Convergence insufficiency (CI) is the most prevalent of binocular dysfunctions. A prime finding in the diagnosis of CI is the near point of convergence (NPC).
The NPC was measured six different times on the same 539 children, once in the fall and once in the spring, over the course of 3 years. At each evaluation, the NPC was performed three consecutive times. An accommodative target was used in the testing and the breaks and recoveries were carefully measured and recorded to the nearest centimeter. Normative data for the break and recovery finding were calculated.
We found that the NPC measures receded significantly over three consecutive tests. The recession was not considered clinically significant for either the break or recovery measures. When various break and recovery findings were compared with reported symptoms, it was discovered that one of the break findings statistically predicted the symptomatic group from the asymptomatic group.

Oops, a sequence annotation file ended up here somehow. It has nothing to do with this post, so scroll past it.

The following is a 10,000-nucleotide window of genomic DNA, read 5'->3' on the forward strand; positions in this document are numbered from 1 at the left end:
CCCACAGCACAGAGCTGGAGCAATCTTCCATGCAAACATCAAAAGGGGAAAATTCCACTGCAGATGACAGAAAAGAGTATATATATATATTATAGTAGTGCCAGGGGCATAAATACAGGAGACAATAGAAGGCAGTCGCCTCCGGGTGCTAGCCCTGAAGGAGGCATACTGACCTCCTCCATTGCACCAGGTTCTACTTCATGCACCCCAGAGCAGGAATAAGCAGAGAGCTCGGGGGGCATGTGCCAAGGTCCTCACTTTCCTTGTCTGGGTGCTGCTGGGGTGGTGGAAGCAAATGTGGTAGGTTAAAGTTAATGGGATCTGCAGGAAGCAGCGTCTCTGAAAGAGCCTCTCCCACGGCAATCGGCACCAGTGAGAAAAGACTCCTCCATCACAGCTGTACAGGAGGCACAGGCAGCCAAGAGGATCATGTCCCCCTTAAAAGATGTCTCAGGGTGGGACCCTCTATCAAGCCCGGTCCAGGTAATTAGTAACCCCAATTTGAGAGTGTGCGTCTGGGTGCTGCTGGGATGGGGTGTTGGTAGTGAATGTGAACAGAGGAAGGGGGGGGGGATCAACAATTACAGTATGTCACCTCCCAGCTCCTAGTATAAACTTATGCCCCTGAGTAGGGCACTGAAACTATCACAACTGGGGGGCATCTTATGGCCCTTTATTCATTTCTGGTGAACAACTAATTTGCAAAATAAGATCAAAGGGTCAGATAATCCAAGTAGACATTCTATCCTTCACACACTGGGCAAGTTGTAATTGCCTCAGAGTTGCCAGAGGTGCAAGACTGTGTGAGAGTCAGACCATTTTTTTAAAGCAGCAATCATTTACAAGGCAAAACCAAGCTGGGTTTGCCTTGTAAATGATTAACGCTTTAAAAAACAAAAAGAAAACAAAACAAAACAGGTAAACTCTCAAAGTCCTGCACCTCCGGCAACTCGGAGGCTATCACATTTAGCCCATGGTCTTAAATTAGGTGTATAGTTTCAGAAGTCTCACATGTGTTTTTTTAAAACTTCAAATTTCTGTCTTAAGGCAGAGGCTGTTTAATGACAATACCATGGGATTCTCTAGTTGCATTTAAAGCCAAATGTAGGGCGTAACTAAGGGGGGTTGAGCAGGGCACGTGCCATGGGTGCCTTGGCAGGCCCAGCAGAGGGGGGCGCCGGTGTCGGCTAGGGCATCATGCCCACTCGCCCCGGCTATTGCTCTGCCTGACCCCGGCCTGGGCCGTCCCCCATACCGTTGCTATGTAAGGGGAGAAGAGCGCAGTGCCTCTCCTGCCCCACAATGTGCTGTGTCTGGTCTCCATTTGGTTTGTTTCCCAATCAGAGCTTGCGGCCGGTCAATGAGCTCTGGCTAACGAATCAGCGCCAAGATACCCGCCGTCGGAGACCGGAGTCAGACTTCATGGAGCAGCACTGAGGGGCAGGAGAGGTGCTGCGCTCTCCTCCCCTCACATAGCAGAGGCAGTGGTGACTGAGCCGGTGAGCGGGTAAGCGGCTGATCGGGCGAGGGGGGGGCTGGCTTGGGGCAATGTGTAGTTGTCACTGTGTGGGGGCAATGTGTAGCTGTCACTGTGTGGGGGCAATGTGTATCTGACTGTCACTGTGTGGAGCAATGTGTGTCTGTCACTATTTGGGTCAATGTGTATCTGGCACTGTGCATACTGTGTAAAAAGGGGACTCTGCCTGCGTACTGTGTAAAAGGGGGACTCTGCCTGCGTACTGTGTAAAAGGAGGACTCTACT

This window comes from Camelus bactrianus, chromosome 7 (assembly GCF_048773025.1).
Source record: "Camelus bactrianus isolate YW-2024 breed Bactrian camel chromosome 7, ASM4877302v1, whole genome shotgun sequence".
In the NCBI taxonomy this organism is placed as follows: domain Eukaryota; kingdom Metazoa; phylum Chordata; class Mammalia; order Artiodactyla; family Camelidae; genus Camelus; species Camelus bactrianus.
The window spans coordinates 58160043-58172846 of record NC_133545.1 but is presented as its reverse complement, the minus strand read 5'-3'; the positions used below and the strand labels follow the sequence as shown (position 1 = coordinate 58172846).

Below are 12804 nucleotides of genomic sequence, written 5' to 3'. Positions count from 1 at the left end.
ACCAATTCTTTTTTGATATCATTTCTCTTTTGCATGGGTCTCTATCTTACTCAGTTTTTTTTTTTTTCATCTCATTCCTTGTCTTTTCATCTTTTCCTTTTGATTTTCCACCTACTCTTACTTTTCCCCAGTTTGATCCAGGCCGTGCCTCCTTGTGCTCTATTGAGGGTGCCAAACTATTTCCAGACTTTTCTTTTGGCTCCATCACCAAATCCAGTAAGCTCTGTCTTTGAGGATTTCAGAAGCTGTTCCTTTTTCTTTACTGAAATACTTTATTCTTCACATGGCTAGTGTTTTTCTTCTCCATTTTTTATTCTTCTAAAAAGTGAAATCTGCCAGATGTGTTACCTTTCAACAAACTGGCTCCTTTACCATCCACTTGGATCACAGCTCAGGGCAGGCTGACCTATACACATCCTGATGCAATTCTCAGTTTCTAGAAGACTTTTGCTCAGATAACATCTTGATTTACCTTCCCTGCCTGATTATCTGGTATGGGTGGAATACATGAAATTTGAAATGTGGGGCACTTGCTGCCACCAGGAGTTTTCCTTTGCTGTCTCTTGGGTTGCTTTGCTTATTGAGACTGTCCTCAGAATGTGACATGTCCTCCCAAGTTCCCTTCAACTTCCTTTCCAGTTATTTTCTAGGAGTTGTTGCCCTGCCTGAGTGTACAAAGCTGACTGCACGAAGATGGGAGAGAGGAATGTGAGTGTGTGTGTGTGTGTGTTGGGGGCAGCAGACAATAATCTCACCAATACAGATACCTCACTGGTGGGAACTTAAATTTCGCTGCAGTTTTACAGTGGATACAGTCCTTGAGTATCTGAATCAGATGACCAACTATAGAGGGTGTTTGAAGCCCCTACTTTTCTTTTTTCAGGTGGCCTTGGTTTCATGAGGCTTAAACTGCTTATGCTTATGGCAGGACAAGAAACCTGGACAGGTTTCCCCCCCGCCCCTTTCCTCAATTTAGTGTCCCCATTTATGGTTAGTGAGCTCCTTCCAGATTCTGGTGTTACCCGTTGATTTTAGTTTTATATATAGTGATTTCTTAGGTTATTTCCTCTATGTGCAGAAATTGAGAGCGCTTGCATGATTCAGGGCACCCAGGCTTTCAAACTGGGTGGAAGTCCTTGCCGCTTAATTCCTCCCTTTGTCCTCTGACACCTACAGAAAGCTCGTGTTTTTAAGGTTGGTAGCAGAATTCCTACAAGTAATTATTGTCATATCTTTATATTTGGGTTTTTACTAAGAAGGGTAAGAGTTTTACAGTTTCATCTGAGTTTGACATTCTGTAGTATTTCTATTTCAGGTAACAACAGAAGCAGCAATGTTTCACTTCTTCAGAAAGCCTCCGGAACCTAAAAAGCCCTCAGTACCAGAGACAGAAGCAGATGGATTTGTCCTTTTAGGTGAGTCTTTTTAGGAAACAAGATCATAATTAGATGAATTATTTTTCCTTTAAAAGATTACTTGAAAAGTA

The NPC break and recovery does not change appreciably with multiple administrations of the test in the same test period. The criteria for a NPC break score to differentiate the more symptomatic and less symptomatic, elementary school children on the average should be 5 cm, or less. The NPC break and recovery criteria described here should be tentatively used as one of the benchmarks in the diagnosis of convergence insufficiency.